Instead I recommend you purchase a SodaStream machine (https://sodastream.com/), which creates sparkling water using carbonating cylinders. One cylinder is enough for about 60 liters of seltzer. SodaStream also sells numerous flavored drops and mixes that can be added to the seltzer, although I often mix it with pineapple or other fruit juices.
I also suggest you consider a bread machine for your galley. The smell of freshly baked bread is one of life’s simple pleasures, and it is so easy these days using those countertop machines from Sunbeam, Cuisinart, and others. A three month’s supply of yeast comes in a jar and stores easily. Your crew will be all smiles whenever the cook bakes interesting breads, buns, and pastry.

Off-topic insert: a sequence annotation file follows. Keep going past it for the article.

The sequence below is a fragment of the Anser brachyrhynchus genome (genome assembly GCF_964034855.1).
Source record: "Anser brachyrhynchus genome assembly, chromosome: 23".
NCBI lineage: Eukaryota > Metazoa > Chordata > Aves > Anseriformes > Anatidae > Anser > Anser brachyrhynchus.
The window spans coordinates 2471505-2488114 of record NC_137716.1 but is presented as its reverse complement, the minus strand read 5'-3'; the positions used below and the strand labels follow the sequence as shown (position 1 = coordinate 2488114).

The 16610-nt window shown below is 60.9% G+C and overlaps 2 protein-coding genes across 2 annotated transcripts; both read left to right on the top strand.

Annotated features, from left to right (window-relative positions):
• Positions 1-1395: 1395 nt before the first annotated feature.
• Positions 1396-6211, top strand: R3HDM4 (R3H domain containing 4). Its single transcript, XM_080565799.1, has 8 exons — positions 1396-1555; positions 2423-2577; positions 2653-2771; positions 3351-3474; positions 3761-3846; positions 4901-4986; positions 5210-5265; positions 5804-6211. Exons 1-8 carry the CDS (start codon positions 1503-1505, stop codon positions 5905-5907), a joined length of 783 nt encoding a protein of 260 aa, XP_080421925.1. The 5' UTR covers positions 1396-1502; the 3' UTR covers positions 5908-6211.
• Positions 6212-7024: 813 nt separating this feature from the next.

By now, White Pearl is over the horizon, her crew living the dream. Fair winds and following seas, Hugh and Maria. Thank you for sharing your thoughts and experience with us.
We’ll enjoy hearing all about your adventures when you get back from paradise!
Boat BVI provides top line crewed sailing and power vessels in the British Virgin Islands and the Caribbean.
Our follow-up with the White Pearl can be read here: Catching Up With White Pearl